If the Cordoba House is built in the shadow of the Sept. 11 site, radical Muslims will increase their efforts to attack America because of a perceived victory in their war to transform the United States into a Muslim nation.
So says Dr. Tawfik Hamid, senior fellow and chair for the Study of Islamic Radicalism at the Potomac Institute for Policy Studies. Hamid is a former member of the terrorist Islamic organization Jamaa Islamiya with Ayman Al-Zawahiri, who later became the second in command of Al-Qaeda. For more than 25 years Hamid has spoken out in favor of reformation in the Muslim world based on peaceful interpretations of Islamic texts.
The Cordoba Initiative’s choice of location for the Cordoba House Islamic center may be constitutionally protected, he said, but it is insensitive and has caused a rift between the Muslim community and America.
|Dr. Tawfik Hamid suggests the Cordoba Initiative should change the location of its Islamic center and build a memorial to Sept. 11 victims inside. Courtesy Tawfik Hamid|
“My worry is this can be the spark that can create a clash of civilizations if our leaders are not wise enough to have a strategy that can respect everyone and end it in a peaceful way to bring moderate people to the table to stop radicalism that can come from both sides,” he said.
Also, Hamid said, should the center be built at the Park Place site, the radicals responsible for the Sept. 11 attacks will believe their actions paved the way for a new Islamic institution in America.
“The aim of building the mosque was to build bridges,” he said. “The outcome was the opposite of this. By the radicals it will be seen as a sign of victory and encourage more attacks on America.”
Recently, Hamid wrote a Declaration of Beliefs of Muslim Moderates, which calls for “contemporary understandings of Islam to replace currently predominant harsh and radical (Salafi/Wahabbi) interpretations of our religion.”
The declaration calls for Muslims to ban the Redda Law, which Hamid said allows for the killing of Muslims who convert out of the faith; an end to violence against women; a rejection of the idea of Islamic domination of the world; a declaration of anti-Semitism and slavery as un-Islamic; and an end to laws that permit the killing of homosexuals.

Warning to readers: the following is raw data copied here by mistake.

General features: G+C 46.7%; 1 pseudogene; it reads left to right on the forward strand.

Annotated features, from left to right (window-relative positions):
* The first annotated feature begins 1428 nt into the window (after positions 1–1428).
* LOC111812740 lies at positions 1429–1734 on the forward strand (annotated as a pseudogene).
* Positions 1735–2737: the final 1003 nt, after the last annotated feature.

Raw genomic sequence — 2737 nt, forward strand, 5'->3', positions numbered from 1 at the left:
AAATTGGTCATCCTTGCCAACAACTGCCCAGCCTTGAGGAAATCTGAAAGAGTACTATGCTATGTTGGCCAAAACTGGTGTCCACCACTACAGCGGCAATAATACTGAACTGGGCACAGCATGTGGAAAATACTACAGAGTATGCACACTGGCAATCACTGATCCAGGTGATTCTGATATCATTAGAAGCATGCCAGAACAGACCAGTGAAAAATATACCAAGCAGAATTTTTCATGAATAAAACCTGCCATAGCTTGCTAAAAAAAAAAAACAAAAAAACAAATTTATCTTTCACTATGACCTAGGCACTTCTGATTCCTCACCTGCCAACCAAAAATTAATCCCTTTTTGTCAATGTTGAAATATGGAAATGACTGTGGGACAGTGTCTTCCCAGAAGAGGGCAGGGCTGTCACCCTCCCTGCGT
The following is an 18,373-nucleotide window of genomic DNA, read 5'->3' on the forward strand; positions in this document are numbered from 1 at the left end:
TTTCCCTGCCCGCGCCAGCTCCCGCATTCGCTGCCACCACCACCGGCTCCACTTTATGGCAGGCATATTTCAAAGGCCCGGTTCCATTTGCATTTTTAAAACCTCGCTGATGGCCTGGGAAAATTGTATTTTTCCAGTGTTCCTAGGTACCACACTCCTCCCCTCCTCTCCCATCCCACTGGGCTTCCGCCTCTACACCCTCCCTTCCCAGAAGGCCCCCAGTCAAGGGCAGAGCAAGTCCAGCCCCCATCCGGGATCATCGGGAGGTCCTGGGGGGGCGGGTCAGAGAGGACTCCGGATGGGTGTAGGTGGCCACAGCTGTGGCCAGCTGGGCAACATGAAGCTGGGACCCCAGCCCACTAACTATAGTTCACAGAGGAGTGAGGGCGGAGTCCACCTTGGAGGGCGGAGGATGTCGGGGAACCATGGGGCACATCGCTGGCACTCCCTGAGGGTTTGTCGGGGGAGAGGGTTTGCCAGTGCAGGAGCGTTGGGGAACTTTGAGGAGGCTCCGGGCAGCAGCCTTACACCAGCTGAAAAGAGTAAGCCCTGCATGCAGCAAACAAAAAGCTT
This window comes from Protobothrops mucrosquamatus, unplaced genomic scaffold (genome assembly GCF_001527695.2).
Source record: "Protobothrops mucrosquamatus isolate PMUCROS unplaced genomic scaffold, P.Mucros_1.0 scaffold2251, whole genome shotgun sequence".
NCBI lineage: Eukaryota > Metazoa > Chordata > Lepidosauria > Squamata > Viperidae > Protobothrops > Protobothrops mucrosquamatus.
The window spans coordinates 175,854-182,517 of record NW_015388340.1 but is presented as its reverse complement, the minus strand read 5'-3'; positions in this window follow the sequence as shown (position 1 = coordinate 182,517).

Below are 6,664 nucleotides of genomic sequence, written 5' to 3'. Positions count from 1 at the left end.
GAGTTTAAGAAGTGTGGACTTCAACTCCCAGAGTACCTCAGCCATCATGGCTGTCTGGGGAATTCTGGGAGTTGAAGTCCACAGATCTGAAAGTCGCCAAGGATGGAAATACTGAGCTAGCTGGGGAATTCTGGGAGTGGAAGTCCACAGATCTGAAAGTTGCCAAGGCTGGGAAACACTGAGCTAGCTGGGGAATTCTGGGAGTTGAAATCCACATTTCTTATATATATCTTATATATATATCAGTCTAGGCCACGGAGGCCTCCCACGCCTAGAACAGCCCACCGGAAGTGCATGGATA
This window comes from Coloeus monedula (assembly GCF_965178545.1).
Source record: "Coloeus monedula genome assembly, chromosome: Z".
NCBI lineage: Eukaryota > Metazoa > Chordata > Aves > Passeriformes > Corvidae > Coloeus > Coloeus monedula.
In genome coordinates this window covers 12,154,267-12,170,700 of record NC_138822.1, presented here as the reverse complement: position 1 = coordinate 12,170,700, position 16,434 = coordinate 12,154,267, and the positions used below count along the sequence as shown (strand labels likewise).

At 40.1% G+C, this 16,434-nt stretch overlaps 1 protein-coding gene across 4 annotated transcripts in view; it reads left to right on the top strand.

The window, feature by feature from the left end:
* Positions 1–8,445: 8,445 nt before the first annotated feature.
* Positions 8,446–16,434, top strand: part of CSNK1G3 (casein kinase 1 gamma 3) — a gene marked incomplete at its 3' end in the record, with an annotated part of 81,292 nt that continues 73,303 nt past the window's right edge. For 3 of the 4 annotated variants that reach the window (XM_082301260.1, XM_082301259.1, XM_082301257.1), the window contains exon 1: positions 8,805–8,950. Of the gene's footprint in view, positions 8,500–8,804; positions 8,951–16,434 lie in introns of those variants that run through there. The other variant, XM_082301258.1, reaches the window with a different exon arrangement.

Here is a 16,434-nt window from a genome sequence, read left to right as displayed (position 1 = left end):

The declaration – which is circulating on the Internet – is part of what Hamid called a new theological interpretation, providing a way that Islam can remain viable without radical interpretations of core values.
“That is the problem with many Muslims – they are so scared that if they start to touch these values their religion will collapse. The only way to help these people is to give them other interpretations.”
Hamid has received mostly positive feedback from non-Muslims to his declaration, while the Muslim community has thus far remained silent, he said. The requests in the document are simple and can be phrased as yes or no questions that get at the core of Muslim beliefs. He expects Muslim leaders who sign it to take action to change Islamic education, rather than just pay lip service to the document, he said.
“Many people, especially intellectuals, consider it one of the best ways to evaluate and define if a leader of Muslims is a real moderate or a radical,” he said.
In the end, Hamid believes the Cordoba Initiative will change the location of the Islamic center. If the group shows that it did not intend to cause pain or act insensitively, that will help close the rift it has caused. He also suggested that wherever Cordoba House ends up, organizers should build a memorial to Sept. 11 victims inside.
Hamid challenged Cordoba Initiative founder Imam Feisal Abdul Rauf to sign the Declaration of Beliefs. If Rauf does this, he said, the radicals will look at the mosque as a sign of defeat.
“If this imam can stand clearly and unambiguously and sign this declaration, I will be the first to support him,” Hamid said.
Read the Declaration of Beliefs here.